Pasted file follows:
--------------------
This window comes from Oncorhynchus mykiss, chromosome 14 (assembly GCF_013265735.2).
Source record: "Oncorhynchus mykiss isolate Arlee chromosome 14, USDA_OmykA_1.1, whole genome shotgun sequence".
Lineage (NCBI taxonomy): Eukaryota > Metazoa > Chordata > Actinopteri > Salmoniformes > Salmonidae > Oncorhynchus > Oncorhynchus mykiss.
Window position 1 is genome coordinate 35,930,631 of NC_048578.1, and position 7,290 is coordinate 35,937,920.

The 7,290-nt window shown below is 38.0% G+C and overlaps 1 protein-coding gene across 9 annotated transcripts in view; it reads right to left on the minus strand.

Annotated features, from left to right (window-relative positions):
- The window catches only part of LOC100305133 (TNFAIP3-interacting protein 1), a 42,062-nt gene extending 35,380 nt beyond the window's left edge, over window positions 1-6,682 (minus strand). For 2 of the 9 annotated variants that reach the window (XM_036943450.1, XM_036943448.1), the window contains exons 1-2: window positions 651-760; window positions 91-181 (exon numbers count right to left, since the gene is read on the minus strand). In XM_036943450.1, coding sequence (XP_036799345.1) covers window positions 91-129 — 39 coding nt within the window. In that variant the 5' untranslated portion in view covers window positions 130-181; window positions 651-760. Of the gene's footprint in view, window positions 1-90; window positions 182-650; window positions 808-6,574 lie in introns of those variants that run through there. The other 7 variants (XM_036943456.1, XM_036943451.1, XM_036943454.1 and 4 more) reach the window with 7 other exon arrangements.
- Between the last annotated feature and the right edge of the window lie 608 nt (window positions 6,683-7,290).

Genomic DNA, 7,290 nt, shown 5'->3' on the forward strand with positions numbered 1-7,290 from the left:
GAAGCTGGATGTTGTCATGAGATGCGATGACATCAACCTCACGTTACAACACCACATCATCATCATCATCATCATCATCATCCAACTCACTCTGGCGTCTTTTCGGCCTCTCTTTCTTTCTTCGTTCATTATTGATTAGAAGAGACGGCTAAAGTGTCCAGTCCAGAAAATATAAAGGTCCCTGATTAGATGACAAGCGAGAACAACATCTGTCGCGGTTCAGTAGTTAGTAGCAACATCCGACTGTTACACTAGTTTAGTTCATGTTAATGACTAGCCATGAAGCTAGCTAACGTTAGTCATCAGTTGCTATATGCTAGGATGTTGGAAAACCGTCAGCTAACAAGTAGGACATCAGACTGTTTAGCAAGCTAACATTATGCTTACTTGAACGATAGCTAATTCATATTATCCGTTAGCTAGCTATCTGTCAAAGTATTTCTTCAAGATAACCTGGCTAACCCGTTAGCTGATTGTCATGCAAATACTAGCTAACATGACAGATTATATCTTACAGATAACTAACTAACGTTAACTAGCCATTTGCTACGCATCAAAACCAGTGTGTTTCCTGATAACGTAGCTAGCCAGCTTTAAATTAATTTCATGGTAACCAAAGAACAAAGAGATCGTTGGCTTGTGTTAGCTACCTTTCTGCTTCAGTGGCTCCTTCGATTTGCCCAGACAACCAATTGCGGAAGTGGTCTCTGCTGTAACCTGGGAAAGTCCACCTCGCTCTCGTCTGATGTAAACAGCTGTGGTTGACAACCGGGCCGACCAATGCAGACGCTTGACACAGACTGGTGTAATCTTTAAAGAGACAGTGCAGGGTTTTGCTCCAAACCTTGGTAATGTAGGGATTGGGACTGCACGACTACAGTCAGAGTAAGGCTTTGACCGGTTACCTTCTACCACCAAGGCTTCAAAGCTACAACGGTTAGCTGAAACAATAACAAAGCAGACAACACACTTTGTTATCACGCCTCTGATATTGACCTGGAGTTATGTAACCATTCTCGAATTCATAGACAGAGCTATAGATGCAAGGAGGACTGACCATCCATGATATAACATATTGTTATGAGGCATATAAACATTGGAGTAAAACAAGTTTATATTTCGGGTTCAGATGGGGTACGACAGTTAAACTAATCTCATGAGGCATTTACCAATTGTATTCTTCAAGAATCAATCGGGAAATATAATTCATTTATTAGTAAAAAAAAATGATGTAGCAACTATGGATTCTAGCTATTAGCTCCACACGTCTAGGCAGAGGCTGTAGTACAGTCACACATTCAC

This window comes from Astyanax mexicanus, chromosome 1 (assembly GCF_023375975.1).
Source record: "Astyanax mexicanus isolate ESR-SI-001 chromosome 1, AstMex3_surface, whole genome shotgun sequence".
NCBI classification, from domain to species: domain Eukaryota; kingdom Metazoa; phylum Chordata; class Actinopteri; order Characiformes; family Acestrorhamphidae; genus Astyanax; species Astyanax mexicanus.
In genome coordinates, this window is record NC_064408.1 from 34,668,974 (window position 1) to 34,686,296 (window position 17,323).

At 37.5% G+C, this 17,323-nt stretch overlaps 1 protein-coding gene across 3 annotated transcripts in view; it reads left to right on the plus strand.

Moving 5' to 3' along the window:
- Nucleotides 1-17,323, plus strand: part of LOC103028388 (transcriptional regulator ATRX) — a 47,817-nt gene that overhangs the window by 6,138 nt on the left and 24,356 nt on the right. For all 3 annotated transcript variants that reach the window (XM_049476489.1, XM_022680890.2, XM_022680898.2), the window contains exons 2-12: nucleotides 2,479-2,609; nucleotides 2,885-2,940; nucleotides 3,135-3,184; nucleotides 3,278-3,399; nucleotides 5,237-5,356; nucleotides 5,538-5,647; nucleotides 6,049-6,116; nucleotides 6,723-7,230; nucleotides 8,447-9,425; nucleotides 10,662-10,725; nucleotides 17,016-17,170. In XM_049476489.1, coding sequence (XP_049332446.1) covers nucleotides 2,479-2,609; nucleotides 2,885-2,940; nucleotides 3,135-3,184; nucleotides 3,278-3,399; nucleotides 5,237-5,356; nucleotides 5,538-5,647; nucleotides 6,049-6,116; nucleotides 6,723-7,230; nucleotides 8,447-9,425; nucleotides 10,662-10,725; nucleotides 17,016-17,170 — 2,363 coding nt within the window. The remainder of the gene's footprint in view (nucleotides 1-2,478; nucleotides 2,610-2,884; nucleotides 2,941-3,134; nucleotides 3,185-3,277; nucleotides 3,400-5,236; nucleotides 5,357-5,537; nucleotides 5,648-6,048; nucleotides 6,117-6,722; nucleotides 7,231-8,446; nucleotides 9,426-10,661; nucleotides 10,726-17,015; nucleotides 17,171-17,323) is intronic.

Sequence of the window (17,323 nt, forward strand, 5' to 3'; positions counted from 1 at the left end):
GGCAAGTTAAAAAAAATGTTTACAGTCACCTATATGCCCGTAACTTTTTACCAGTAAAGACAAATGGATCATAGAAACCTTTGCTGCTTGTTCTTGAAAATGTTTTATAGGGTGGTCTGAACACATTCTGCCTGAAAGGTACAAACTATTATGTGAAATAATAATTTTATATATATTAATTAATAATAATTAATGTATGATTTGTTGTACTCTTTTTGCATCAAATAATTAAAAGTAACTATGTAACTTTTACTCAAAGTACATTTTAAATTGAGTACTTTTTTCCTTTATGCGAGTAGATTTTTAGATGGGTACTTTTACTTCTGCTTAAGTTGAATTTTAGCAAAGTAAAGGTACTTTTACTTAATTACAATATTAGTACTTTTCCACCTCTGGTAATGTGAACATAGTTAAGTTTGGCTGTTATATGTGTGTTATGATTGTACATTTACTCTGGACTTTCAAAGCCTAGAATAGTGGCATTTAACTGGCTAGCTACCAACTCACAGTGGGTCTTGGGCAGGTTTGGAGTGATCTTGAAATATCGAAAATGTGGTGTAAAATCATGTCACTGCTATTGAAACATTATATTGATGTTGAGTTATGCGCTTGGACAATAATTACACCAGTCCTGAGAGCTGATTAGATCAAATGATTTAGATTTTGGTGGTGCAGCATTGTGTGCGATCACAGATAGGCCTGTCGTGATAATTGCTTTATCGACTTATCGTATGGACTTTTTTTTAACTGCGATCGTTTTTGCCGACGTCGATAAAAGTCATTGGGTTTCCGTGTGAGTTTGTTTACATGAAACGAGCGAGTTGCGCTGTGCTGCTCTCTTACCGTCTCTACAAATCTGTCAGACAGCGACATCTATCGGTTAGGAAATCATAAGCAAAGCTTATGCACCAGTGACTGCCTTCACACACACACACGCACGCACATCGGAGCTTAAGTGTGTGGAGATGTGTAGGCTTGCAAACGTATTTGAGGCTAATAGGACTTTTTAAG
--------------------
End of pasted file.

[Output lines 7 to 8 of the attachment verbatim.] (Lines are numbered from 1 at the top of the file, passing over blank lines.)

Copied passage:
- The window catches only part of LOC100305133 (TNFAIP3-interacting protein 1), a 42,062-nt gene extending 35,380 nt beyond the window's left edge, over window positions 1-6,682 (minus strand). For 2 of the 9 annotated variants that reach the window (XM_036943450.1, XM_036943448.1), the window contains exons 1-2: window positions 651-760; window positions 91-181 (exon numbers count right to left, since the gene is read on the minus strand). In XM_036943450.1, coding sequence (XP_036799345.1) covers window positions 91-129 — 39 coding nt within the window. In that variant the 5' untranslated portion in view covers window positions 130-181; window positions 651-760. Of the gene's footprint in view, window positions 1-90; window positions 182-650; window positions 808-6,574 lie in introns of those variants that run through there. The other 7 variants (XM_036943456.1, XM_036943451.1, XM_036943454.1 and 4 more) reach the window with 7 other exon arrangements.
- Between the last annotated feature and the right edge of the window lie 608 nt (window positions 6,683-7,290).